My covenant? I’ll take the strong and dignified stance, allow a fanciful thought that an owl could be a sign, but never stop fighting for justice for myself or those whom I hold dear.

Stay the course…

In my sailing days there were times when the seas were rough and the waves were breaking from the wrong direction, making the path forward difficult and dangerous. Sometimes, because of the length of the passage, there was no option of turning back.

I remember reaching port after one such trip and realizing that I hadn’t let fear overtake me—I’d stayed the course and come out the other side. Oftentimes, it spoke to having had enough ballast to hold steady in battering seas.

Ballast. We need that on dry land too. Someone or something that balances and strengthens us. I’m grateful that I have that. It comes in the form of friends that stay close, family that supports, and last but not least, my husband.

If you’re a fan of the hit series Yellowstone you’ll understand…I married a Rip. And I’m one lucky girl.

Look for the ballast in your life. Put time and attention into the people that put time and attention into you.

The currency of freedom…

Last summer while driving home from photographing a meteor shower, I used a trucker’s lights to paint this image. He was driving down the same highway that is now obstructed for miles in both directions this side of a major border crossing.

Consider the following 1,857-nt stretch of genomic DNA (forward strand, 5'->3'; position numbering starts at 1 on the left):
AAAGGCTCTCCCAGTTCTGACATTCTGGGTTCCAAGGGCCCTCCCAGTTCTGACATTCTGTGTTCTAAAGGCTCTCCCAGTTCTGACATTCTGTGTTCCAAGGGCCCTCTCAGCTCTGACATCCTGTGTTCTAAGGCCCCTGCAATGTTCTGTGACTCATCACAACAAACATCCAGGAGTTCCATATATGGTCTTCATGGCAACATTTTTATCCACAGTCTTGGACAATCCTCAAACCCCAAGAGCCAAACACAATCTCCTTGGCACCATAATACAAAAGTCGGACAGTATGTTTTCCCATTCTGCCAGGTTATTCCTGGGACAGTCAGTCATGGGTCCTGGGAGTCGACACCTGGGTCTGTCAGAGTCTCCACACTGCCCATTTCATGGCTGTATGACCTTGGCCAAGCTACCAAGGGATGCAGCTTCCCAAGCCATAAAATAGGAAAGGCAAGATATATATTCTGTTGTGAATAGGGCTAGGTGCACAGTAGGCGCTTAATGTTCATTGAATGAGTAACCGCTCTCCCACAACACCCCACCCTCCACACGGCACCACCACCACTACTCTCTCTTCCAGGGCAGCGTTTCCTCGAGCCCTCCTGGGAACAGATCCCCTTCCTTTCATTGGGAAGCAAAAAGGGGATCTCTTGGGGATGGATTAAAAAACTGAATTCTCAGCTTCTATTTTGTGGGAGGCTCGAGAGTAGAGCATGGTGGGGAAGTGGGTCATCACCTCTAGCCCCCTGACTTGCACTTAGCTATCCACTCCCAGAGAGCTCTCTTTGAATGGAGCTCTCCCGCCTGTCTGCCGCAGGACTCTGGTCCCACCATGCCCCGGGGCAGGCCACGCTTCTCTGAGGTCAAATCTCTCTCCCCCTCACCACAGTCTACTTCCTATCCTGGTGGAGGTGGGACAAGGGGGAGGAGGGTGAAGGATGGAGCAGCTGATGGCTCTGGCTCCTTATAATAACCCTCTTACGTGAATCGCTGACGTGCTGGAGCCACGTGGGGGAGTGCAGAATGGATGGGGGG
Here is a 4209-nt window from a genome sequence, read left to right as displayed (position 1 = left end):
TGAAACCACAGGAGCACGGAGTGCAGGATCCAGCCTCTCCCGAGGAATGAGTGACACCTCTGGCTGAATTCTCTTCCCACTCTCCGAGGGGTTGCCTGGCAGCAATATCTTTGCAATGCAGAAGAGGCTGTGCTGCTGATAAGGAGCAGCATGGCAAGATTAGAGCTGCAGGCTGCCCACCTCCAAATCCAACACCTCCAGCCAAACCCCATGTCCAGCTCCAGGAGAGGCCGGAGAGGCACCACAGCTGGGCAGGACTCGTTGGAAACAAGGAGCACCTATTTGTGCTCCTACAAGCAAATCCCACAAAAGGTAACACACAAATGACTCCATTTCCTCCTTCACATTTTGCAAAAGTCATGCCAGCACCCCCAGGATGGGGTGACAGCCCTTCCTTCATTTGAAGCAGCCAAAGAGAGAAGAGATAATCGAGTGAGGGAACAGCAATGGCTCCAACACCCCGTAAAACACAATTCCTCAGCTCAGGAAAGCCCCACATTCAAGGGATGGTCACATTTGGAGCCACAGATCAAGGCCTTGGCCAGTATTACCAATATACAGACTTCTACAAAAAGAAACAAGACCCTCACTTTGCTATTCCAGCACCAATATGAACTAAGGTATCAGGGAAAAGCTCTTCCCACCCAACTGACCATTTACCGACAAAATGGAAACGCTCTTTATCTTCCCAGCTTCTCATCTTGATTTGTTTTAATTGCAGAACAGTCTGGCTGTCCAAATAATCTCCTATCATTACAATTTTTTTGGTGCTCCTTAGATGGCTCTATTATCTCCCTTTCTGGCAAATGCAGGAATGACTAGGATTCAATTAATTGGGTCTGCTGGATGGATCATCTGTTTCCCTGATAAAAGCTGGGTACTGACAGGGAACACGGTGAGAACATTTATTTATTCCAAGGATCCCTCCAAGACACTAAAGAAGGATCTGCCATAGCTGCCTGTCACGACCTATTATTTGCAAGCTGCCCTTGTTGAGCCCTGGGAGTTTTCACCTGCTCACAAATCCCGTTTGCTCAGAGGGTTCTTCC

I’m not proud of this weekend’s moment in Canadian history. Freedom is the currency being bartered for. What began as a demonstration closely tied to different mandates being required for unvaccinated truckers has gone south. I don’t believe that the mandate should have been implemented—for many, it was the final straw—coming at a time when the decision to vaccinate or not is still a personal one.

From gridlocks and blockades, to vandalism and desecration in cities across this country, it’s the smaller stories that sadden me the most. The ones that won’t make the national news because they are byproducts, not headliners, of an out of control event. How many lives are being affected because people cannot get to where they need to be, or have help get to them in a timely manner? And who will clean up the streets and highways after the protesters have dispersed? We aren’t just talking truckers here, had we been, I suspect the event would have had a different outcome. I don’t believe their intent was a call-to-arms for the fringe unvaccinated to descend from their social media thrones and disrupt essential workers trying to do their jobs. While protesting is legal, blocking a highway is not.

I’m disgusted. There are consequences to the decisions we make—freedom does have a currency.

Mandate freedom. How about we mandate humanity?